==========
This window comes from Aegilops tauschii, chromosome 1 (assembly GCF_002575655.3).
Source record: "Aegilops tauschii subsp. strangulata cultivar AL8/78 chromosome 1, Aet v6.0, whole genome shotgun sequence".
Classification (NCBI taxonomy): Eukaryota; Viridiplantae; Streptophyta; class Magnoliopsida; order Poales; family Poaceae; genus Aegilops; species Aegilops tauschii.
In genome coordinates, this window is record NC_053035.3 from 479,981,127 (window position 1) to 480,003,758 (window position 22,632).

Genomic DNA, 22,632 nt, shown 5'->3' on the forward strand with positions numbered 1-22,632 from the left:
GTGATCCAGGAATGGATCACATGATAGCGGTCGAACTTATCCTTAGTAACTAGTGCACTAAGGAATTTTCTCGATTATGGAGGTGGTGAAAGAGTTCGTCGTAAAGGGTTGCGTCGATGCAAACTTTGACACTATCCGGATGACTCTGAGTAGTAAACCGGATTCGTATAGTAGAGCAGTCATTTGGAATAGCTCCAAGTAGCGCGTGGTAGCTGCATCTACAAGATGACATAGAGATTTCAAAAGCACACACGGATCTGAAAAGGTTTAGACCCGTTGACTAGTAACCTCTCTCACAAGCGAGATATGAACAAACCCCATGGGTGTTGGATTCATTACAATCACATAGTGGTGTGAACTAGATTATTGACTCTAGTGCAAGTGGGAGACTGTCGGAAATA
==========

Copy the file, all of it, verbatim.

This window comes from Aegilops tauschii, chromosome 1 (assembly GCF_002575655.3).
Source record: "Aegilops tauschii subsp. strangulata cultivar AL8/78 chromosome 1, Aet v6.0, whole genome shotgun sequence".
Classification (NCBI taxonomy): Eukaryota; Viridiplantae; Streptophyta; class Magnoliopsida; order Poales; family Poaceae; genus Aegilops; species Aegilops tauschii.
In genome coordinates, this window is record NC_053035.3 from 479,981,127 (window position 1) to 480,003,758 (window position 22,632).

Genomic DNA, 22,632 nt, shown 5'->3' on the forward strand with positions numbered 1-22,632 from the left:
GTGATCCAGGAATGGATCACATGATAGCGGTCGAACTTATCCTTAGTAACTAGTGCACTAAGGAATTTTCTCGATTATGGAGGTGGTGAAAGAGTTCGTCGTAAAGGGTTGCGTCGATGCAAACTTTGACACTATCCGGATGACTCTGAGTAGTAAACCGGATTCGTATAGTAGAGCAGTCATTTGGAATAGCTCCAAGTAGCGCGTGGTAGCTGCATCTACAAGATGACATAGAGATTTCAAAAGCACACACGGATCTGAAAAGGTTTAGACCCGTTGACTAGTAACCTCTCTCACAAGCGAGATATGAACAAACCCCATGGGTGTTGGATTCATTACAATCACATAGTGGTGTGAACTAGATTATTGACTCTAGTGCAAGTGGGAGACTGTCGGAAATA